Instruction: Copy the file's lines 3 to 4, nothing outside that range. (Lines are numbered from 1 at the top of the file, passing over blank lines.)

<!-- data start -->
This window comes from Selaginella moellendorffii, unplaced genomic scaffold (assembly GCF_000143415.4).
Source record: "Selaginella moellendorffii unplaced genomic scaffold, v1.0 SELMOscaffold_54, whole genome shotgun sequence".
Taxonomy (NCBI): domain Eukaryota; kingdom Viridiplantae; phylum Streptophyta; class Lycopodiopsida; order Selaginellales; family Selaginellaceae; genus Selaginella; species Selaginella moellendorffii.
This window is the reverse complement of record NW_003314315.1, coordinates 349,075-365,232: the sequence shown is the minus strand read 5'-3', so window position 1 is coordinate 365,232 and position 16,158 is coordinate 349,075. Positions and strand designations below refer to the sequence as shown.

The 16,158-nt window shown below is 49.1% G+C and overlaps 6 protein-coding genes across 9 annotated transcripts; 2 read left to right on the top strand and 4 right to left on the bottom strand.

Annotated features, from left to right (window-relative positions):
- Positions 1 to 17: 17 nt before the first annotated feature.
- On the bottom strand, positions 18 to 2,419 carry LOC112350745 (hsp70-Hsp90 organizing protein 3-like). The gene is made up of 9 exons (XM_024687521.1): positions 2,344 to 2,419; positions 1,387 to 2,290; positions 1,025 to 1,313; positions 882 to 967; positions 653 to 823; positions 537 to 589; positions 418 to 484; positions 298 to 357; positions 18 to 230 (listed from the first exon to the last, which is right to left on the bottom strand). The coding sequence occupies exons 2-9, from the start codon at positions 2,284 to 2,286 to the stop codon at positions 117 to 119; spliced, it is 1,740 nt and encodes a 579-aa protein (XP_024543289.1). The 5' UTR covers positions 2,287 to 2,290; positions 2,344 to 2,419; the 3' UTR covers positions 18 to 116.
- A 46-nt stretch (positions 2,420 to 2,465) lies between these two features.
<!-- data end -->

Taxonomy (NCBI): domain Eukaryota; kingdom Viridiplantae; phylum Streptophyta; class Lycopodiopsida; order Selaginellales; family Selaginellaceae; genus Selaginella; species Selaginella moellendorffii.
This window is the reverse complement of record NW_003314315.1, coordinates 349,075-365,232: the sequence shown is the minus strand read 5'-3', so window position 1 is coordinate 365,232 and position 16,158 is coordinate 349,075. Positions and strand designations below refer to the sequence as shown.